It is the eighth winter of my campaign as I watch helplessly whilst my troops and towns slowly freeze and starve to death. My resources are spread thin and I must focus on my quest for the southern lands as the Vandals, one of the ten playable factions (not including DLC). The winter is not my only nemesis, however, with the ever present threat of the Huns and the Western Roman Empire breathing down my neck. It is in this struggle and strife that Total War: Attila truly outclasses its predecessors.
You start essentially nomadic with no place to call home – which is a blessing and a curse. Being able to focus your armies on razing cities to the ground without having to defend your own provinces from danger is great to begin with, yet every nation needs a place to call home – after all, inside every player is a sense of patriotism that pushes them to make roots at some point. The environment is unforgiving on players with the winters being able to end a whole campaign in one fell swoop.
Attila teaches you to be ruthless with your tactics and this lack of a home truly helps your decision-making, enabling you to focus, for the most part, on not just ending other factions, but actually something much more primal; survival. I was hesitant to form alliances with factions as I did not want to be dragged back or get caught up in conflicts that did not benefit me. I was focused on my clan and my people, almost to the point that I felt I was one of Vandal clan. Another reason that I didn’t join alliances or deal with other factions was that the diplomacy in Total War: Attila is so underwhelming that it caused more harm than good. Trading with factions was often fruitless with there rarely being counter-offers, and if they were made available they were unreasonable. In my times of great need, it would have been useful to be able to rely on a well-built trading system but this was just not the case.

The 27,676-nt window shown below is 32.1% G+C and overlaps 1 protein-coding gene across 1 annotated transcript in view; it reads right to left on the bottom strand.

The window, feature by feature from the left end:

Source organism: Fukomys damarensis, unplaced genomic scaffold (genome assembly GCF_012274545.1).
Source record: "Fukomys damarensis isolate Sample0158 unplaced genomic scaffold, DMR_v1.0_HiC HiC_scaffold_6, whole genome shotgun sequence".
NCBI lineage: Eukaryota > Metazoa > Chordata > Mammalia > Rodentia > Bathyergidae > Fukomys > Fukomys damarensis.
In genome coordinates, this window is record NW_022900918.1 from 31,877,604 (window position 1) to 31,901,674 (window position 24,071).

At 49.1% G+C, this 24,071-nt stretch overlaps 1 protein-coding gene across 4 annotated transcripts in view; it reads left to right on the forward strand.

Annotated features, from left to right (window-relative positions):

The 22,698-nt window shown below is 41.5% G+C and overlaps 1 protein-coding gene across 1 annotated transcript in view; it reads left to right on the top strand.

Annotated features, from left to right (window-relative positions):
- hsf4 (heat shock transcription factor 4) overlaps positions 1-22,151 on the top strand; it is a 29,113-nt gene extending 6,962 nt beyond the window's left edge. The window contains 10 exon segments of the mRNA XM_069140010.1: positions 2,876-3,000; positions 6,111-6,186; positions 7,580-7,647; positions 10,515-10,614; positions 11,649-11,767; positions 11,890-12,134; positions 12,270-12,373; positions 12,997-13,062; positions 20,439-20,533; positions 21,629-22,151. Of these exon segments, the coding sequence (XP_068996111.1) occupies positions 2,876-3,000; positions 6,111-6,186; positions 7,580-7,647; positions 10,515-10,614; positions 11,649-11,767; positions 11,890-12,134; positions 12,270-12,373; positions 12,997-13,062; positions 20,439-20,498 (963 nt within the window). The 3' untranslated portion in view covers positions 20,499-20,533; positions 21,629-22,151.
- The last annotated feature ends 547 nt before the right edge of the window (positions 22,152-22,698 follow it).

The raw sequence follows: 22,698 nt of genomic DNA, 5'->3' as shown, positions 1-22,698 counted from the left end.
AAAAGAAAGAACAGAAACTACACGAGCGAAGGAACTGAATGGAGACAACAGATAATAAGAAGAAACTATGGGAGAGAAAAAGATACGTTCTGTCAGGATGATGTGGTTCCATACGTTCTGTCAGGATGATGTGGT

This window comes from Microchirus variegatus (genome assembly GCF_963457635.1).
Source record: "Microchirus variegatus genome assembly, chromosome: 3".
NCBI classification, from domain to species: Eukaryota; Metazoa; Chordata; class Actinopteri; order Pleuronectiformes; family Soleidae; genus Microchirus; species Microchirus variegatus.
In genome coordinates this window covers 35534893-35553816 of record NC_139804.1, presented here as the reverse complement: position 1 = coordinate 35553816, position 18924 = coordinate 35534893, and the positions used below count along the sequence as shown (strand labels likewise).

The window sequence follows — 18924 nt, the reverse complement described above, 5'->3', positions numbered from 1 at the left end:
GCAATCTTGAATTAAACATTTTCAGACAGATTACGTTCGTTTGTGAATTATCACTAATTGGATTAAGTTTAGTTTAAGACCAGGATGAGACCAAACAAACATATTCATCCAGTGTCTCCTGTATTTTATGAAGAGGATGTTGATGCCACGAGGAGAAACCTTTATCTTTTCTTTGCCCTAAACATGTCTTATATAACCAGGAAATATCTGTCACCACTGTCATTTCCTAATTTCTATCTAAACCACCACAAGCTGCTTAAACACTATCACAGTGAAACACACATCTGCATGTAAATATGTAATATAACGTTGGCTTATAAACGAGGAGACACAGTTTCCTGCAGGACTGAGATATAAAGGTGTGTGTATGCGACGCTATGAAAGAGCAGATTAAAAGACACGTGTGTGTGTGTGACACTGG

Total War: Attila is an ode to survival of the fittest, if you don’t have the means to react to opposing players, the constant change in weather and sudden loss inland to lay claim to you will fail. Luckily, navigating your way around the interface is quite simple and improves upon what Rome II disappointed with. The interface helps speed up the way you play and puts you more in control of how you move your armies around.
Unfortunately, this once again does not translate to the control of politics or civilians. Constant frustrations with either the lack of control or too much control over my faction lead to pointless civil wars that could have been avoided had the diplomacy settings been updated and actually made to work. The Total War series has always been plagued by this and unless a change is made to the next iteration of the game, players will continue to be angry and frustrated.
Combat remains much the same, highly exciting and tactical; setting up your army correctly before the battle is so important as, if your troops have to run themselves ragged to defend an isolated unit there is a high chance of defeat. In a game where your armies are so important to survival, losing battles is just not acceptable more so than ever before. I found myself planning battles for up to ten turns ahead until I knew that I would be decisively victorious and not lose many troops.
The important thing about Total War: Attila is that it makes players actually care about the lives they control. Each King, Prince and General is unique and important to victory and it is devastating to lose any of them. Braving the harsh winters and searching for land to inhabit is so important that it will consume you as you throw hours into your conquest of what will soon be a war-ravaged land.
Total War: Attila teaches you about survival and unity even in the face of grave danger and encourages you not to dominate your opponents straight away, just to survive against all odds. It is brought down only by flawed diplomacy and internal relations with your public, but this is outweighed by it’s vast strengths that make it a strong addition to Total War.